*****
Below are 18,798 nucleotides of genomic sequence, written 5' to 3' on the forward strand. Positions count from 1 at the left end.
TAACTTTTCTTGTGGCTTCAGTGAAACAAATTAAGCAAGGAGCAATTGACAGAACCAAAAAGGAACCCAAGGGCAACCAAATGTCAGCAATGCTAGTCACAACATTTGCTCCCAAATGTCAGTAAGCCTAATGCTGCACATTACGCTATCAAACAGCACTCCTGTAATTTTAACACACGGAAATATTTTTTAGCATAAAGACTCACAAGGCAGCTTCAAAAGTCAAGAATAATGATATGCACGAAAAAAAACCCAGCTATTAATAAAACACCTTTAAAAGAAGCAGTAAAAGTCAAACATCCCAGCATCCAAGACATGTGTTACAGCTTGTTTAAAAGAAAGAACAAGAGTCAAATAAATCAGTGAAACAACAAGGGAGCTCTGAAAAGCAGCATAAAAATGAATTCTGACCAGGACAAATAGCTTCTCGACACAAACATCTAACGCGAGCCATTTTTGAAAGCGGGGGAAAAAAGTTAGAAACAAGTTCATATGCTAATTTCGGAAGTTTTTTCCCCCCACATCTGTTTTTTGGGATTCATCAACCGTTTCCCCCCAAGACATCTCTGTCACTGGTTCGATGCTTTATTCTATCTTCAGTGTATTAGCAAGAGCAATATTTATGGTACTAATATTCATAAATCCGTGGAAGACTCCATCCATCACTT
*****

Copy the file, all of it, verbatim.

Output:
Below are 18,798 nucleotides of genomic sequence, written 5' to 3' on the forward strand. Positions count from 1 at the left end.
TAACTTTTCTTGTGGCTTCAGTGAAACAAATTAAGCAAGGAGCAATTGACAGAACCAAAAAGGAACCCAAGGGCAACCAAATGTCAGCAATGCTAGTCACAACATTTGCTCCCAAATGTCAGTAAGCCTAATGCTGCACATTACGCTATCAAACAGCACTCCTGTAATTTTAACACACGGAAATATTTTTTAGCATAAAGACTCACAAGGCAGCTTCAAAAGTCAAGAATAATGATATGCACGAAAAAAAACCCAGCTATTAATAAAACACCTTTAAAAGAAGCAGTAAAAGTCAAACATCCCAGCATCCAAGACATGTGTTACAGCTTGTTTAAAAGAAAGAACAAGAGTCAAATAAATCAGTGAAACAACAAGGGAGCTCTGAAAAGCAGCATAAAAATGAATTCTGACCAGGACAAATAGCTTCTCGACACAAACATCTAACGCGAGCCATTTTTGAAAGCGGGGGAAAAAAGTTAGAAACAAGTTCATATGCTAATTTCGGAAGTTTTTTCCCCCCACATCTGTTTTTTGGGATTCATCAACCGTTTCCCCCCAAGACATCTCTGTCACTGGTTCGATGCTTTATTCTATCTTCAGTGTATTAGCAAGAGCAATATTTATGGTACTAATATTCATAAATCCGTGGAAGACTCCATCCATCACTT